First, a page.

deactivating the vibrating bed and vacuum system based on a rate of extraction failing below a threshold value.

15. The method of claim 12, wherein the extraction parameters are selected from the group consisting of:

an extraction start time;

a length of extraction; and

vibration characteristics.

Description:
UILD MATERIAL EXTRACTION USING VIBRATION AND AIRFLOW

BACKGROUND

[0001] Additive manufacturing devices produce three-dimensional (3D) objects by building up layers of material. 3D printing devices and other additive manufacturing devices make it possible to convert a computer-aided design (CAD) model or other digital representation of an object directly into the physical object.

BRIEF DESCRIPTION OF THE DRAWINGS

[0001] The accompanying drawings illustrate various examples of the principles described herein and are part of the specification. The illustrated examples are given merely for illustration, and do not limit the scope of the claims.

[0002] Fig. 1 is a simplified top diagram of an additive manufacturing system for build material extraction using vibration and airflow, according to an example of the principles described herein.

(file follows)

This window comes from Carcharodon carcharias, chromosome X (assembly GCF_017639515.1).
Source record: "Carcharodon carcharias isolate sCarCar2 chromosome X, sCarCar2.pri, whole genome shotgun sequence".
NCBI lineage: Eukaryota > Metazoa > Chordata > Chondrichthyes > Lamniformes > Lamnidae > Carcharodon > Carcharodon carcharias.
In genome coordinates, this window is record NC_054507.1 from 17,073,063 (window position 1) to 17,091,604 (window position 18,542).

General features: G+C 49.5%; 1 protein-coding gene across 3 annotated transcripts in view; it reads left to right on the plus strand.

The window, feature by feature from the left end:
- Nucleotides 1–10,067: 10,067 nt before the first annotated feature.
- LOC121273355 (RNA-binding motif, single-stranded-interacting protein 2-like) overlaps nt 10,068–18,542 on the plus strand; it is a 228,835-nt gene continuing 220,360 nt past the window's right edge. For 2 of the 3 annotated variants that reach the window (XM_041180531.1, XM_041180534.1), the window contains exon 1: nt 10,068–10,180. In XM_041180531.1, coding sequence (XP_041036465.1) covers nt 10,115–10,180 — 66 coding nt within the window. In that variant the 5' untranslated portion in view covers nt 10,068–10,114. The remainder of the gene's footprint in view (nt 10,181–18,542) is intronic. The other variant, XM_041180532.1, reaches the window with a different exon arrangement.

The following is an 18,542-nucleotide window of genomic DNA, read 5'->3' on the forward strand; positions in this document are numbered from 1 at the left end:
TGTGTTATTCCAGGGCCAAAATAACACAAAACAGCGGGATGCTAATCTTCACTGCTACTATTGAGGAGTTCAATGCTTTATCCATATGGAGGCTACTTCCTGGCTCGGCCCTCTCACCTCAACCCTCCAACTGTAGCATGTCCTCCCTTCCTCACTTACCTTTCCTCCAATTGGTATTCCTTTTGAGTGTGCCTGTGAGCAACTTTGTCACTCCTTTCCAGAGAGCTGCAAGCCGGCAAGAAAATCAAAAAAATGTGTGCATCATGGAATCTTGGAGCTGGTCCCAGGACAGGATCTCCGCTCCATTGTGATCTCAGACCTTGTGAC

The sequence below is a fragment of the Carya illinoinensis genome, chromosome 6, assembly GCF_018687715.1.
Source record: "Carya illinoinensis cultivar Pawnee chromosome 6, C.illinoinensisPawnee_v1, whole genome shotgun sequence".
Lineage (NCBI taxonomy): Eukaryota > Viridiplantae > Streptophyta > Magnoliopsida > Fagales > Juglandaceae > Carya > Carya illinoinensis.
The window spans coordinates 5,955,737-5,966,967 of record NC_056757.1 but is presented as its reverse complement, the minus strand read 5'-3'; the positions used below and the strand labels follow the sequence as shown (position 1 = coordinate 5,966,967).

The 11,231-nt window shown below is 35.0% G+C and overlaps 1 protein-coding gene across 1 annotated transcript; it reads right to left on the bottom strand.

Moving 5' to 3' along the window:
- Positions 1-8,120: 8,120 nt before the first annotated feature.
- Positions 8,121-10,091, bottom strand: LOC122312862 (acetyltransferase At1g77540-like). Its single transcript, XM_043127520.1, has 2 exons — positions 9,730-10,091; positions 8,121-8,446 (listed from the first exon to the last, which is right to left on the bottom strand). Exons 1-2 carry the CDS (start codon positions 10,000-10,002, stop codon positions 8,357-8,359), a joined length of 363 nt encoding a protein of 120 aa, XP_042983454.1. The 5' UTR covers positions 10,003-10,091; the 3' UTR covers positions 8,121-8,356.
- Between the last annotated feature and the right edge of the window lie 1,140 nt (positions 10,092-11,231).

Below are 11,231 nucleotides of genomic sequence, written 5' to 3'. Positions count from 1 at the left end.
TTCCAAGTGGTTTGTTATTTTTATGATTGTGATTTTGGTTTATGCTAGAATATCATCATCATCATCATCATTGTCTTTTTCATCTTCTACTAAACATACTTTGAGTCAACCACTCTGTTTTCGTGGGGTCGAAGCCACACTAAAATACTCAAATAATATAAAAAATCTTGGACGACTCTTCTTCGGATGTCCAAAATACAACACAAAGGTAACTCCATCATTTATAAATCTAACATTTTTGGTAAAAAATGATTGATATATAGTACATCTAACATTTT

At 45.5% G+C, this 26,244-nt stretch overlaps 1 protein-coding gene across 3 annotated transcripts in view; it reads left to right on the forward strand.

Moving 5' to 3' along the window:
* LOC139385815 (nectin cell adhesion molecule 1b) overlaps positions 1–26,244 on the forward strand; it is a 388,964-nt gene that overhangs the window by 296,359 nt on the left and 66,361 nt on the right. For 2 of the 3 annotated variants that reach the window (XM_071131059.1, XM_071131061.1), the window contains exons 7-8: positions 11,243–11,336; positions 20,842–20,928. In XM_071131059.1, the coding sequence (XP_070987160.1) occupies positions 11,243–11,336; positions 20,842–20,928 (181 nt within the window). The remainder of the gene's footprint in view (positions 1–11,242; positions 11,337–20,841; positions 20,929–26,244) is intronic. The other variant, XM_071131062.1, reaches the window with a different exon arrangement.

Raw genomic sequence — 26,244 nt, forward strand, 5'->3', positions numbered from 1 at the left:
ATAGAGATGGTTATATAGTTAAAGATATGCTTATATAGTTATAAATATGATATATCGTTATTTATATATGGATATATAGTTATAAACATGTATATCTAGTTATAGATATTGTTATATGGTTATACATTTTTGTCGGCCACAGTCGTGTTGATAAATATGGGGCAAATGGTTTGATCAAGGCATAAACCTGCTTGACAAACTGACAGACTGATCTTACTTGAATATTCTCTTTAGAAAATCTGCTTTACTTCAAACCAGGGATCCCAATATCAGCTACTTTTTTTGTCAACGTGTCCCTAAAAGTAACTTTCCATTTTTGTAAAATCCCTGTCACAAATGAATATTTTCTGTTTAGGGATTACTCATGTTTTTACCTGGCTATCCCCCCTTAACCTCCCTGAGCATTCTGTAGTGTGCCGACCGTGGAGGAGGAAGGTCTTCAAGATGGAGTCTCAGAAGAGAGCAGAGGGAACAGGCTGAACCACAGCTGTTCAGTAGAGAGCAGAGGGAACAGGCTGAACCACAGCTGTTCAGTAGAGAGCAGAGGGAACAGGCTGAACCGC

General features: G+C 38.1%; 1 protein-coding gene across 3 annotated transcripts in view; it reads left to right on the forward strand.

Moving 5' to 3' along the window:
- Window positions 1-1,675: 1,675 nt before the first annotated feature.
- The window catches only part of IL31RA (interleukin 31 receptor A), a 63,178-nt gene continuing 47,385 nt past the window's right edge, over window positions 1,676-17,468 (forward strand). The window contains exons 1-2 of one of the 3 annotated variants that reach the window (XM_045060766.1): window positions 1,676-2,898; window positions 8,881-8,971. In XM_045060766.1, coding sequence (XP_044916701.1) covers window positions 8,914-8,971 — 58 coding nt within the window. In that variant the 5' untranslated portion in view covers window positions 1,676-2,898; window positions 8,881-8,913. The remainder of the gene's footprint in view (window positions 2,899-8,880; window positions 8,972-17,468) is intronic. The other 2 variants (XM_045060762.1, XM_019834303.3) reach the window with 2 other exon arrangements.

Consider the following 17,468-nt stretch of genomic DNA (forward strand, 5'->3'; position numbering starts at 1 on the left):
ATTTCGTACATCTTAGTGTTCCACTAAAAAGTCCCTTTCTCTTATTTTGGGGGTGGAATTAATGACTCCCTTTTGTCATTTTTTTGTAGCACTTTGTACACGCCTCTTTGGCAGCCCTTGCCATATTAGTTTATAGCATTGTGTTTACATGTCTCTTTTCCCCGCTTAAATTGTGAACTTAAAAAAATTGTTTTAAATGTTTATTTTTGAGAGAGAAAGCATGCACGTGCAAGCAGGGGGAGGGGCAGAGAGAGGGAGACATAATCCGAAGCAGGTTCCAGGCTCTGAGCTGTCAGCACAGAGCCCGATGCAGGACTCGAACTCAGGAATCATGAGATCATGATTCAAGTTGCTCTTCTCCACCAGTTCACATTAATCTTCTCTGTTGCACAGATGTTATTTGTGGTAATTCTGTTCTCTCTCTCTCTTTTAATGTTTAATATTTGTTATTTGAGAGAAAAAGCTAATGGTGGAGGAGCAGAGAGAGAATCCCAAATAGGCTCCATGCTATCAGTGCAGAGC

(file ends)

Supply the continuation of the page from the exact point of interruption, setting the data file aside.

[0003] Fig. 2 is an isometric view of an additive manufacturing platform for build material extraction using vibration and airflow, according to an example of the principles described herein.

[0004] Fig. 3 is a cross-sectional view of an additive manufacturing platform for build material extraction using vibration and airflow, according to an example of the principles described herein. [0005] Fig. 4 is an isometric view of an additive manufacturing platform for build material extraction using vibration and airflow, according to an example of the principles described herein.